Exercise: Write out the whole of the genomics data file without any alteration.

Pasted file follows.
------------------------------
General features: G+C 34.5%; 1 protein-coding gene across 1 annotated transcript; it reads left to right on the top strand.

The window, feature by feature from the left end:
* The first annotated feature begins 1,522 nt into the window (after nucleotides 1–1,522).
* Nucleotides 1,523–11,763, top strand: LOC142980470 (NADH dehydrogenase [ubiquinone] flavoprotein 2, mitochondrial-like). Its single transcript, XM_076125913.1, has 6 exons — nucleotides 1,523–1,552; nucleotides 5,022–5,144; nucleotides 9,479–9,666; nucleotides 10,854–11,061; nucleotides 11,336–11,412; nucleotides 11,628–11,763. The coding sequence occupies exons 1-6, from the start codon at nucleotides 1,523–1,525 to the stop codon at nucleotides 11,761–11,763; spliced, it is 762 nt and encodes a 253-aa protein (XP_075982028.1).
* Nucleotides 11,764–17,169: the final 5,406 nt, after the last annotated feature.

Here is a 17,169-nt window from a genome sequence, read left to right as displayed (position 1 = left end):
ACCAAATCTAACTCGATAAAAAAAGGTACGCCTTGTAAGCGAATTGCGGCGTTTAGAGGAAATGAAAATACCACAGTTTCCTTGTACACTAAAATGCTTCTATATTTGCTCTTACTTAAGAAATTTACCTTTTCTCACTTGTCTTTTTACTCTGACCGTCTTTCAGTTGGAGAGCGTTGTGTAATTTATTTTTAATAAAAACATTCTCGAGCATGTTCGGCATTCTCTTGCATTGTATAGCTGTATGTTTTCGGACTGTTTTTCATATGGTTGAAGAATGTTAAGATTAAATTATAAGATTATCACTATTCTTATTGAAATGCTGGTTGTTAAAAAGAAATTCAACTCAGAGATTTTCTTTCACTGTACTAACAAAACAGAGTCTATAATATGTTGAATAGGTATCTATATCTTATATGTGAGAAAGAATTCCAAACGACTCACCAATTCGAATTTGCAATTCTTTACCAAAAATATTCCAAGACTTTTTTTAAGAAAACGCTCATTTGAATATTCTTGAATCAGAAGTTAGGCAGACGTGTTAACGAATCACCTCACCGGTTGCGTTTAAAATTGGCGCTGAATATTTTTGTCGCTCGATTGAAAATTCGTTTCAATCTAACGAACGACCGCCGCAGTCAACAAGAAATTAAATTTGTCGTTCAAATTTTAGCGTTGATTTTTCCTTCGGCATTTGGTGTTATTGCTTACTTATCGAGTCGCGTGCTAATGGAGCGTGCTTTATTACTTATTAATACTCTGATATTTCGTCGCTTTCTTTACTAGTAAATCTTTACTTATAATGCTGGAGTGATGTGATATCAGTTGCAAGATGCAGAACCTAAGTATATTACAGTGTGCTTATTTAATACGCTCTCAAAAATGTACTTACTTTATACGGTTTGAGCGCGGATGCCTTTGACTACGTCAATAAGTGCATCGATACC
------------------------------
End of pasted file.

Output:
General features: G+C 34.5%; 1 protein-coding gene across 1 annotated transcript; it reads left to right on the top strand.

The window, feature by feature from the left end:
* The first annotated feature begins 1,522 nt into the window (after nucleotides 1–1,522).
* Nucleotides 1,523–11,763, top strand: LOC142980470 (NADH dehydrogenase [ubiquinone] flavoprotein 2, mitochondrial-like). Its single transcript, XM_076125913.1, has 6 exons — nucleotides 1,523–1,552; nucleotides 5,022–5,144; nucleotides 9,479–9,666; nucleotides 10,854–11,061; nucleotides 11,336–11,412; nucleotides 11,628–11,763. The coding sequence occupies exons 1-6, from the start codon at nucleotides 1,523–1,525 to the stop codon at nucleotides 11,761–11,763; spliced, it is 762 nt and encodes a 253-aa protein (XP_075982028.1).
* Nucleotides 11,764–17,169: the final 5,406 nt, after the last annotated feature.

Here is a 17,169-nt window from a genome sequence, read left to right as displayed (position 1 = left end):
ACCAAATCTAACTCGATAAAAAAAGGTACGCCTTGTAAGCGAATTGCGGCGTTTAGAGGAAATGAAAATACCACAGTTTCCTTGTACACTAAAATGCTTCTATATTTGCTCTTACTTAAGAAATTTACCTTTTCTCACTTGTCTTTTTACTCTGACCGTCTTTCAGTTGGAGAGCGTTGTGTAATTTATTTTTAATAAAAACATTCTCGAGCATGTTCGGCATTCTCTTGCATTGTATAGCTGTATGTTTTCGGACTGTTTTTCATATGGTTGAAGAATGTTAAGATTAAATTATAAGATTATCACTATTCTTATTGAAATGCTGGTTGTTAAAAAGAAATTCAACTCAGAGATTTTCTTTCACTGTACTAACAAAACAGAGTCTATAATATGTTGAATAGGTATCTATATCTTATATGTGAGAAAGAATTCCAAACGACTCACCAATTCGAATTTGCAATTCTTTACCAAAAATATTCCAAGACTTTTTTTAAGAAAACGCTCATTTGAATATTCTTGAATCAGAAGTTAGGCAGACGTGTTAACGAATCACCTCACCGGTTGCGTTTAAAATTGGCGCTGAATATTTTTGTCGCTCGATTGAAAATTCGTTTCAATCTAACGAACGACCGCCGCAGTCAACAAGAAATTAAATTTGTCGTTCAAATTTTAGCGTTGATTTTTCCTTCGGCATTTGGTGTTATTGCTTACTTATCGAGTCGCGTGCTAATGGAGCGTGCTTTATTACTTATTAATACTCTGATATTTCGTCGCTTTCTTTACTAGTAAATCTTTACTTATAATGCTGGAGTGATGTGATATCAGTTGCAAGATGCAGAACCTAAGTATATTACAGTGTGCTTATTTAATACGCTCTCAAAAATGTACTTACTTTATACGGTTTGAGCGCGGATGCCTTTGACTACGTCAATAAGTGCATCGATACC